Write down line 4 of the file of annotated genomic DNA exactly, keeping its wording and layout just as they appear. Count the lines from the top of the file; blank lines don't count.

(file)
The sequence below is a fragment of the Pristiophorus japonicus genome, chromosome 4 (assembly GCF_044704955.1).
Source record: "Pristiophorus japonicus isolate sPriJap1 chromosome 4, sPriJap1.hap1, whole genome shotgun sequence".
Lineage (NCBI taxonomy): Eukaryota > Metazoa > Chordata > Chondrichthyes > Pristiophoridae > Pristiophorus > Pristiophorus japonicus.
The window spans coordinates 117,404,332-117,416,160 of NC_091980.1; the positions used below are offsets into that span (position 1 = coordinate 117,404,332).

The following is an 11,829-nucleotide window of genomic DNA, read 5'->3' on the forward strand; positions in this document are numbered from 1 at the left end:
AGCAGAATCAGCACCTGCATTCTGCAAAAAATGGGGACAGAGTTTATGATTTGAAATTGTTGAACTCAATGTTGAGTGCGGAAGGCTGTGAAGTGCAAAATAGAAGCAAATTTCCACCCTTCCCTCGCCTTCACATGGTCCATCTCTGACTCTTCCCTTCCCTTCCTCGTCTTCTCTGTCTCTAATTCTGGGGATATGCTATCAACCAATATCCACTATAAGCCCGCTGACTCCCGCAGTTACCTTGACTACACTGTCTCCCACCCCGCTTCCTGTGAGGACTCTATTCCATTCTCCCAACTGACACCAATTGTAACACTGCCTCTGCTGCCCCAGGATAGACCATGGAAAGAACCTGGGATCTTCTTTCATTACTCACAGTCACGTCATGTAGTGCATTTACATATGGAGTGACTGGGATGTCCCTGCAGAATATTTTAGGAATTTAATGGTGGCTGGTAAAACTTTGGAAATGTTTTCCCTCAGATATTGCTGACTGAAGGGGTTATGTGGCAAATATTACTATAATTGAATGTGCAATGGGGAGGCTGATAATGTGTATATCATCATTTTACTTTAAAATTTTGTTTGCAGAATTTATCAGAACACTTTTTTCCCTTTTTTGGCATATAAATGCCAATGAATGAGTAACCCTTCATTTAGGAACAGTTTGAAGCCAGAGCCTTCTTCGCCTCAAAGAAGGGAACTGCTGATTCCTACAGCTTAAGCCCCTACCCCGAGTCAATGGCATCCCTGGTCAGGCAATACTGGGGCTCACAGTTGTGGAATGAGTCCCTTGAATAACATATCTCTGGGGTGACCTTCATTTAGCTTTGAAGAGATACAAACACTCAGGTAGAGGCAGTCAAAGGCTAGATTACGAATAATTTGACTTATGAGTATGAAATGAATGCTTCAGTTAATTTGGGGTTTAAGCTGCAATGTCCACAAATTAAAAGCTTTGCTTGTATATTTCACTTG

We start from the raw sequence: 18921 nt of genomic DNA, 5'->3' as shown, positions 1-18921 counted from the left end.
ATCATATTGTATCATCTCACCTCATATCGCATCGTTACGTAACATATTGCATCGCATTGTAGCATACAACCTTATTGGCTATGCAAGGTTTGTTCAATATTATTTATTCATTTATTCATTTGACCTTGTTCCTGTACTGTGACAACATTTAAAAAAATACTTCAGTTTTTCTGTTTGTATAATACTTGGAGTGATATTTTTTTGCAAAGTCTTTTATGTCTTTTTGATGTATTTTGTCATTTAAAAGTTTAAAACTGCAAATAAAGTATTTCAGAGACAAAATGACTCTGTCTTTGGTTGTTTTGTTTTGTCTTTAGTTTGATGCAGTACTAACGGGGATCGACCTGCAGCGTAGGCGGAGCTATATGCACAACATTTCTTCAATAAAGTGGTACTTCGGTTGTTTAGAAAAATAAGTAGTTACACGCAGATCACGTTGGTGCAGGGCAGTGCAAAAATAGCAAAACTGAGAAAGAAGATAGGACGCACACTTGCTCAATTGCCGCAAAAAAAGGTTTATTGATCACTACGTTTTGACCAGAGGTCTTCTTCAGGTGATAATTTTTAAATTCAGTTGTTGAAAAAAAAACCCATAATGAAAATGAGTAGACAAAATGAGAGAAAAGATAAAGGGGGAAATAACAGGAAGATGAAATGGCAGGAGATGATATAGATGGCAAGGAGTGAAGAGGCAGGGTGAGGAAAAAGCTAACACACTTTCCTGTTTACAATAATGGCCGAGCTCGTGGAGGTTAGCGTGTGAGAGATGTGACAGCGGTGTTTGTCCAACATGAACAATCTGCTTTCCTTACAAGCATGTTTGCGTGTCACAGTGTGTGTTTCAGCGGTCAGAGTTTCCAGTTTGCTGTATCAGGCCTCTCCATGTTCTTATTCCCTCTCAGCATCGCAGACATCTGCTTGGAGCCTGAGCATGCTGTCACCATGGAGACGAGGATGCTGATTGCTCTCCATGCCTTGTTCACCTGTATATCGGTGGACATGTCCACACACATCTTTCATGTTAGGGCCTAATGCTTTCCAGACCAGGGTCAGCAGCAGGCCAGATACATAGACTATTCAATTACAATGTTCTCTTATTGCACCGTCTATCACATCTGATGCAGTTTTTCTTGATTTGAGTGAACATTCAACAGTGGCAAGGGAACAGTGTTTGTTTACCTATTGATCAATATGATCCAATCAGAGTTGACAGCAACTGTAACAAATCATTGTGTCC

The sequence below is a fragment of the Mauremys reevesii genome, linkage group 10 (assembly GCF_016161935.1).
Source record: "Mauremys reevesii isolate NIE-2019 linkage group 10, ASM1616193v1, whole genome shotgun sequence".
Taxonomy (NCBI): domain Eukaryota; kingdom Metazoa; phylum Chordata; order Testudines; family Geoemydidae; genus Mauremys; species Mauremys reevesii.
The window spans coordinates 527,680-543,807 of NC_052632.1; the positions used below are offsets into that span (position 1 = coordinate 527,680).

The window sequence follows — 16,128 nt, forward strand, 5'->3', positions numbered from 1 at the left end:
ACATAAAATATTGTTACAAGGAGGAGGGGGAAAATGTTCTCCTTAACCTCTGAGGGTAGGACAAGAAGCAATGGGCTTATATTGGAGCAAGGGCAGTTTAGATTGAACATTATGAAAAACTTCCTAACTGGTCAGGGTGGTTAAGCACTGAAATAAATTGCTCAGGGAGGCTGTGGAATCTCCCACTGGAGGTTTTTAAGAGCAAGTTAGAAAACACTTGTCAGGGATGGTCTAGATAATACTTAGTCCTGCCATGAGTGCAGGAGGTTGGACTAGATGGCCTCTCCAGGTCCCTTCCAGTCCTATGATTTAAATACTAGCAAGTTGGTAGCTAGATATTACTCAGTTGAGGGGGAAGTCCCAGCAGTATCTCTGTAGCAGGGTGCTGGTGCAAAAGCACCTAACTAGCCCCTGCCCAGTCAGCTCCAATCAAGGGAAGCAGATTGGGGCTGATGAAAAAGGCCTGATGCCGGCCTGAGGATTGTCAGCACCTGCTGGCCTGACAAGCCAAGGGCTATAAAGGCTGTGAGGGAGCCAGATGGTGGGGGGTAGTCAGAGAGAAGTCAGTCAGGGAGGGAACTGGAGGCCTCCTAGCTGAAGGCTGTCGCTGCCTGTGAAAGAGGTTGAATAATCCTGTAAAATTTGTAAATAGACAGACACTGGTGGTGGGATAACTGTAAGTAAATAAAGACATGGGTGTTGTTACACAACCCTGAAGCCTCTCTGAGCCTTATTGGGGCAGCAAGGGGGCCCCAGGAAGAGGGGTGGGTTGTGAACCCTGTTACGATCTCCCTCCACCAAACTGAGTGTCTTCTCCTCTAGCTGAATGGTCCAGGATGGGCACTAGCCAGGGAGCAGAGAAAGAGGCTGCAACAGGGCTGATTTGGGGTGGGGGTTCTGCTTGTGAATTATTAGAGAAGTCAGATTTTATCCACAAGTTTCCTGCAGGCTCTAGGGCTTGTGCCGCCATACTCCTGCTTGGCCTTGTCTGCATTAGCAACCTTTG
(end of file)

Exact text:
The window spans coordinates 117,404,332-117,416,160 of NC_091980.1; the positions used below are offsets into that span (position 1 = coordinate 117,404,332).